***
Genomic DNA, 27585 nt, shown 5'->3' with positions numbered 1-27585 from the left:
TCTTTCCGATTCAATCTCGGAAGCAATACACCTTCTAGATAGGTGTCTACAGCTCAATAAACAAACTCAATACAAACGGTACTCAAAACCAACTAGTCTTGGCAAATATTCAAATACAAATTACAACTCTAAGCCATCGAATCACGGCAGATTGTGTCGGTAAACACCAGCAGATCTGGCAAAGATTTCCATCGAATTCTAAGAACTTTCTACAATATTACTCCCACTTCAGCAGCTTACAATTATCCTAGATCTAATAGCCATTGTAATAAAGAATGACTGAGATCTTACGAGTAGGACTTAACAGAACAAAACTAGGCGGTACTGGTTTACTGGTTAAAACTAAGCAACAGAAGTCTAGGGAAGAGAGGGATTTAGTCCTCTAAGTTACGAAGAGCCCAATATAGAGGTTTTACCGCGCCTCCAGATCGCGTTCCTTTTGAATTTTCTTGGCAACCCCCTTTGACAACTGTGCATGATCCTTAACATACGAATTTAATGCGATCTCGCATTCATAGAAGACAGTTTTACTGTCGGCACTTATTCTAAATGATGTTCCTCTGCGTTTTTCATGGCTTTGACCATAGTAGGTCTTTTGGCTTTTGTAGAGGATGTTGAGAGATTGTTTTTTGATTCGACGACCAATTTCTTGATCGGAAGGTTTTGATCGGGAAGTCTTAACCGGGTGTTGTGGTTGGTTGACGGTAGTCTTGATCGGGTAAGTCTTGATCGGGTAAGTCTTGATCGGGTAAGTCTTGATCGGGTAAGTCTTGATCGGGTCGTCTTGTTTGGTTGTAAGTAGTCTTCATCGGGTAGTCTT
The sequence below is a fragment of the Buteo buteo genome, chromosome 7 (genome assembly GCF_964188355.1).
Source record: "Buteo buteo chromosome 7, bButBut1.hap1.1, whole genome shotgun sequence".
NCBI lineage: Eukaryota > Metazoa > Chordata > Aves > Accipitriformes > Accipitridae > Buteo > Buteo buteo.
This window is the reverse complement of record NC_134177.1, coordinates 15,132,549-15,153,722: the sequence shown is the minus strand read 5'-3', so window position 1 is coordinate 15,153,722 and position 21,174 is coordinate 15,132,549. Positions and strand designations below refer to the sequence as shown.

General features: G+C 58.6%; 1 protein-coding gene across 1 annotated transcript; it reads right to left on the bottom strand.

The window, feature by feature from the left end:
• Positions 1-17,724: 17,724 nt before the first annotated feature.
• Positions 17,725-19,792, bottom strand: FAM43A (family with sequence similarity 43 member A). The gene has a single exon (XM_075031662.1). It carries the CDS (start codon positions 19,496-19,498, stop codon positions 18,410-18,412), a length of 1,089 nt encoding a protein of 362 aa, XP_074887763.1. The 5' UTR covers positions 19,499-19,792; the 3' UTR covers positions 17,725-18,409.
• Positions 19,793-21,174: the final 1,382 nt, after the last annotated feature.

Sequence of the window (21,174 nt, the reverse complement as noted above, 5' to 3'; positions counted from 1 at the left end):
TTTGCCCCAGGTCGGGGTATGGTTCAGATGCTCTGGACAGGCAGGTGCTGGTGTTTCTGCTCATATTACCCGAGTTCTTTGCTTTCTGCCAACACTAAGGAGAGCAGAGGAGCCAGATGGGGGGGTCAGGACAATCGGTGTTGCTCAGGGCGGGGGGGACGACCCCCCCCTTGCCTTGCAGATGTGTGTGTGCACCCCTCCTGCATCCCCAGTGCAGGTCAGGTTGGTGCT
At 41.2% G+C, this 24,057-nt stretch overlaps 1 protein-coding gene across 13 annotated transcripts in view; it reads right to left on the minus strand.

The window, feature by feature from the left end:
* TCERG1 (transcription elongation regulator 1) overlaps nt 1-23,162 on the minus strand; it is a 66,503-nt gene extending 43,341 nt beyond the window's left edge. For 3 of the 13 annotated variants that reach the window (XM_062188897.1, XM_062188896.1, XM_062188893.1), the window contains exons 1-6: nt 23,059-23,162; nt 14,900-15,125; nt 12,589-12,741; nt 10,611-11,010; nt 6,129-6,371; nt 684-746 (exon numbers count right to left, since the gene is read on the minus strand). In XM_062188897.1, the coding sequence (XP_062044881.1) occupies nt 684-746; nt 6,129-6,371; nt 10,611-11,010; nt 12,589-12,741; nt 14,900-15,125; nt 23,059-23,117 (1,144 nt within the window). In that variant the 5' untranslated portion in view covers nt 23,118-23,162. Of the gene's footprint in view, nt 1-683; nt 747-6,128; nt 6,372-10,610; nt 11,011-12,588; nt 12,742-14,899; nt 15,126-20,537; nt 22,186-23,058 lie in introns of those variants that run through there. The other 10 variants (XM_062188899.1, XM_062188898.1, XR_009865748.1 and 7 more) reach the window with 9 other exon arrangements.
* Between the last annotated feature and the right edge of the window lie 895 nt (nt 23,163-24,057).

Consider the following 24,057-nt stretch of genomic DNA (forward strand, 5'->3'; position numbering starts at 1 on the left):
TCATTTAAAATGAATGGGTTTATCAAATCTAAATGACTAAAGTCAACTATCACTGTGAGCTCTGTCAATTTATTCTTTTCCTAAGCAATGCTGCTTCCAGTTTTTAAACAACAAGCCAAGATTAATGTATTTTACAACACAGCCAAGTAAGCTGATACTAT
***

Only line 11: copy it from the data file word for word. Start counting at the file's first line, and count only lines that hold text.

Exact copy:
• Positions 19,793-21,174: the final 1,382 nt, after the last annotated feature.